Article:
This is a neat study that many in the carnivore space have already commented on (ref). What I will say is that I’m glad that this is starting to even be considered in medical literature, particularly in this age of plant-based propaganda (“Planet of the Vegans” is not too far off dystopian movie / documentary!), censorship, 70-years of anti-meat / animal product “science.” This particular study, while asked in a “pro-carnivore” space and using the food-questionnaires that I often dote on, concluded that “Contrary to common expectations, adults consuming a carnivore diet experienced few adverse effects and instead reported health benefits and high satisfaction. Cardiovascular risk factors were variably affected.”
Resources to Thrive:
- Climb Strong (Newsletter): Even if you’re not into rock climbing, I highly recommend you check out this newsletter for Steve’s brilliant insights into training and performance (spoiler, the sport doesn’t matter). See below my thoughts on the recent November edition.
- The Global Animal Partnership (a farm and animal welfare standards program) is hosting a Thanksgiving Giveaway with $1,300 in delicious prizes. Just hit that there link and share a few tweets to enter. PS: One of the prize contributors are our friends at TruBeef!
- “Good training taxes you in ways you don’t like to be taxed.” ~ Steve Bechtel, Climb Strong Newsletter 2021 Nov. When my podcast was still “The Kombat Kitchen”, my send-off question was always “What’s the last hard-hard thing you’ve done?” It’s easy to “go hard” in a direction we like; more reps, more sets, more miles, more rounds, whatever. The hard part is starting from zero or at least in a direction you’re less than proficient at. How proficient? Well, Steve mentions (and this was talked about by Dan John as well) that you’ll reach 90% of your genetic potential within a few years of (regular and directed) training. Like it or not, if you’ve been training hard for 5 (arbitrary number) years and someone hasn’t noticed your world class potential, you aren’t going to make it. Now hear me out. That should, in no way stop you from doing something you love. It also doesn’t mean you can’t continue to make progress for the rest of your life. I still love climbing and the outdoors; but after 5–6 years of hard training and hundreds of pitches under my belt I was better than many, above average for sure, but hardly phenomenal.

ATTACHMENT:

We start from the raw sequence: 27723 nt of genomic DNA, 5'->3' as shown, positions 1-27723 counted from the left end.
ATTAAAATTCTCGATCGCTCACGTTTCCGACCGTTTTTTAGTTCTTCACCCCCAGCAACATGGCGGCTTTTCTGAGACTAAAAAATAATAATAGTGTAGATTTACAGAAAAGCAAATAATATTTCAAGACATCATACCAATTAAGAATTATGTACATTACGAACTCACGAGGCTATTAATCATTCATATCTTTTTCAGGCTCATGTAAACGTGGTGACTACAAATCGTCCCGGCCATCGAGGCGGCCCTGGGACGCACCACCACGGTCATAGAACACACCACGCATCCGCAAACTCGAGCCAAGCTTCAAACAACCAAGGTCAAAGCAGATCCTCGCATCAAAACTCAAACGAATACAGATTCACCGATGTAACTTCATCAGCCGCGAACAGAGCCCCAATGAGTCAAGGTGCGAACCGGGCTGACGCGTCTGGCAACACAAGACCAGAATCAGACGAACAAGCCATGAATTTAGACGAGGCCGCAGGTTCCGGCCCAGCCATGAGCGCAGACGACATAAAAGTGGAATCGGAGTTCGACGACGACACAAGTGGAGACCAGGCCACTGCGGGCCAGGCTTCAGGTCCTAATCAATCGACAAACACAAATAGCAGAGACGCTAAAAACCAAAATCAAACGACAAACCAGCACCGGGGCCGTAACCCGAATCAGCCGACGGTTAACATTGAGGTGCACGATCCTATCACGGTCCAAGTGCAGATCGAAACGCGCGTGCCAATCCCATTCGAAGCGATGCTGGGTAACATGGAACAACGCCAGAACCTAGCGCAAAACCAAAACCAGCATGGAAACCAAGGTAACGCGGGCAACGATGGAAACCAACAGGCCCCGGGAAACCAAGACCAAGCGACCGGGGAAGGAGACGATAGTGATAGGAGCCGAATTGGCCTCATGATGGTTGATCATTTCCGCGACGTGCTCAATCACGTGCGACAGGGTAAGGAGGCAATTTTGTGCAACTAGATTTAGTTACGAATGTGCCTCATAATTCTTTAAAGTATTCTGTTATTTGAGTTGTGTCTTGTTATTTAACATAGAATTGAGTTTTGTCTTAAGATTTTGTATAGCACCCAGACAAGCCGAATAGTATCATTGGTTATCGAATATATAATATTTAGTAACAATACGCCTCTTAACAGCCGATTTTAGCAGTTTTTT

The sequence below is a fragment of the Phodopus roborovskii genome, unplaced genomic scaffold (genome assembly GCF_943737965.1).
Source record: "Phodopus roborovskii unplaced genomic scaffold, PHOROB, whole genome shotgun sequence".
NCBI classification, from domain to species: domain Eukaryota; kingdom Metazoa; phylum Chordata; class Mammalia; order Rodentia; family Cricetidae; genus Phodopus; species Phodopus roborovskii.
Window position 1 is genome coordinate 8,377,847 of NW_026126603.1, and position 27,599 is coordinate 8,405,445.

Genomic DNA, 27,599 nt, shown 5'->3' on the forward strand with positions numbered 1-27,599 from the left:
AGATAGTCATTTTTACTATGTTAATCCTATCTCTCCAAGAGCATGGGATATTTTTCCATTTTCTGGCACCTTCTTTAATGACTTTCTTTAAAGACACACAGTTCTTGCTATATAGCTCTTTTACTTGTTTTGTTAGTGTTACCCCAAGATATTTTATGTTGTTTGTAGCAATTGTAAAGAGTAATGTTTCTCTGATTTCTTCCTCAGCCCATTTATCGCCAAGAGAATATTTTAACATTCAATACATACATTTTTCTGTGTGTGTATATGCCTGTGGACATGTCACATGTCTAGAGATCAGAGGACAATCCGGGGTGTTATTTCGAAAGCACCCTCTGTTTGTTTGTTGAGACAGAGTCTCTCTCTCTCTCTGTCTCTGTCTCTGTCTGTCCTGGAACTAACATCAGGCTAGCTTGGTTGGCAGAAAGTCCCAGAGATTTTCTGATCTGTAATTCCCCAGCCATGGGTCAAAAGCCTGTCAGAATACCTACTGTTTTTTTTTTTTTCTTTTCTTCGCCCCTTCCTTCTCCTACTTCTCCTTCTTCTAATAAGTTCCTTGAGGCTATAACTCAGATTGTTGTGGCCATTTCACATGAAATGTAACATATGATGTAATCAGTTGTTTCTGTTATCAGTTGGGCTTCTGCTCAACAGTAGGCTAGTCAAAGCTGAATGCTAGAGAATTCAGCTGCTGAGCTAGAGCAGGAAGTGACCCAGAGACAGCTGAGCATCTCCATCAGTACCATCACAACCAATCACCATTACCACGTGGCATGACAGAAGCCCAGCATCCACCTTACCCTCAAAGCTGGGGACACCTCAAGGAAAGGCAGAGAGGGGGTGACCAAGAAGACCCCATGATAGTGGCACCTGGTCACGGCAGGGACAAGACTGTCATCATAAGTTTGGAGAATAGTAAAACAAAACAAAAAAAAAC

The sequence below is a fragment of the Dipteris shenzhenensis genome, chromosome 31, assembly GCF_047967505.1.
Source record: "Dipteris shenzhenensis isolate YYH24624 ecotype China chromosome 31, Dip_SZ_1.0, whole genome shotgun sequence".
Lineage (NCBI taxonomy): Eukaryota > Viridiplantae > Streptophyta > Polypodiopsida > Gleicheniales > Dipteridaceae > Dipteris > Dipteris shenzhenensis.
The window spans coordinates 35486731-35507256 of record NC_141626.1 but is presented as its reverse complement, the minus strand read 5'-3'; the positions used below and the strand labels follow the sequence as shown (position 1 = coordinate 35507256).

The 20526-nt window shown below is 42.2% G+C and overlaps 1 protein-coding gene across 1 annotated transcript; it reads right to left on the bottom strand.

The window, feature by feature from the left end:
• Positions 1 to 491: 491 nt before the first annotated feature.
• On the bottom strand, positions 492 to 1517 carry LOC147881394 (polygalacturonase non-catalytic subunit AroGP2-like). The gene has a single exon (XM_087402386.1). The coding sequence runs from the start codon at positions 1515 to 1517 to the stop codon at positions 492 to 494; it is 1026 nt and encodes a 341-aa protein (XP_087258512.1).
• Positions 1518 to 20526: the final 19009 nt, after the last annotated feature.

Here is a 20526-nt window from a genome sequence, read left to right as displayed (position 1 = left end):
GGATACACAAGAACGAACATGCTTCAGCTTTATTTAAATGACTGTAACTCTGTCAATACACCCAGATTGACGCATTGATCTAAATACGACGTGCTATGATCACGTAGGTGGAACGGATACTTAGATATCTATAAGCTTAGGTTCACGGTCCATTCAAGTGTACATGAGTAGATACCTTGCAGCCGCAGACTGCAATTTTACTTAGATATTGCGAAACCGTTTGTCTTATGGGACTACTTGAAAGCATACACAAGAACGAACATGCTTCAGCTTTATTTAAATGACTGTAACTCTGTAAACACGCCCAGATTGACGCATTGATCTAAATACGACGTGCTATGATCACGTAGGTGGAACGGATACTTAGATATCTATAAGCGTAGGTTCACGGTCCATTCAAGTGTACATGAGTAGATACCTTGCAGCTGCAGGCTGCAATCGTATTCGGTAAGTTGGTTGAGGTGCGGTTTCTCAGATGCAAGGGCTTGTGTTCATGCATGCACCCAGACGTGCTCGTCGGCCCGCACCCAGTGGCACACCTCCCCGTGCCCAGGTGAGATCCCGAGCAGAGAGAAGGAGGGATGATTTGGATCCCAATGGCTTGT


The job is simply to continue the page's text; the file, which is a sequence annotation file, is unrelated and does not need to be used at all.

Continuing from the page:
- Challenges Ahead for a Rational Analysis of Vitamin D in Athletes: “Vitamin D deficiency is common in athletes and most reviews have demonstrated consistently that increasing serum 25(OH)D levels have a beneficial effect on muscle strength, power, and mass of the general population, and the muscle strength performance of athletes.” Seems important right? I’ve talked about Vitamin D and hormone / immune system function before so let’s look specifically at athletes here. “Athletes who have been restricted from outdoor training to avoid/control the infection/transmission of COVID-19 will be at more risk of injuries in the aftermath of the pandemic because vitamin D levels are endogenously synthesized in response to sun exposure.” How about that?! Though this paper refers to “deficient” as < 10 ng/ml; other sources (1, 2, 3) have put that number between 20–30 ng/ml. “Optimal” levels are generally considered 50–60 ng/ml with some folks suggesting >70 ng/ml. This paper suggests “toxic” levels at >80 ng/ml; but other sources (4, 5) put the upper limit at 150 ng/ml. This paper talks specifically about methods of measuring Vitamin D, but what I want to hammer home (as I’ve mentioned this a few places recently) is that telling folks that they’re getting “too much Vitamin D” is like telling them “over-exercising” increases the risk of cardiovascular disease.” Technically, these are both true statements, though on a population scale the problem is grossly skewed the other direction. This article rightly warns against over-supplementation(!). As I’ve talked about with (alleged) Vitamin A toxicity; why are we relying on supplements? Can we not reap the above benefits with food and sunlight? Heaven forbid we have, not just functional, but thriving physical prowess, and yes immune and hormone function too!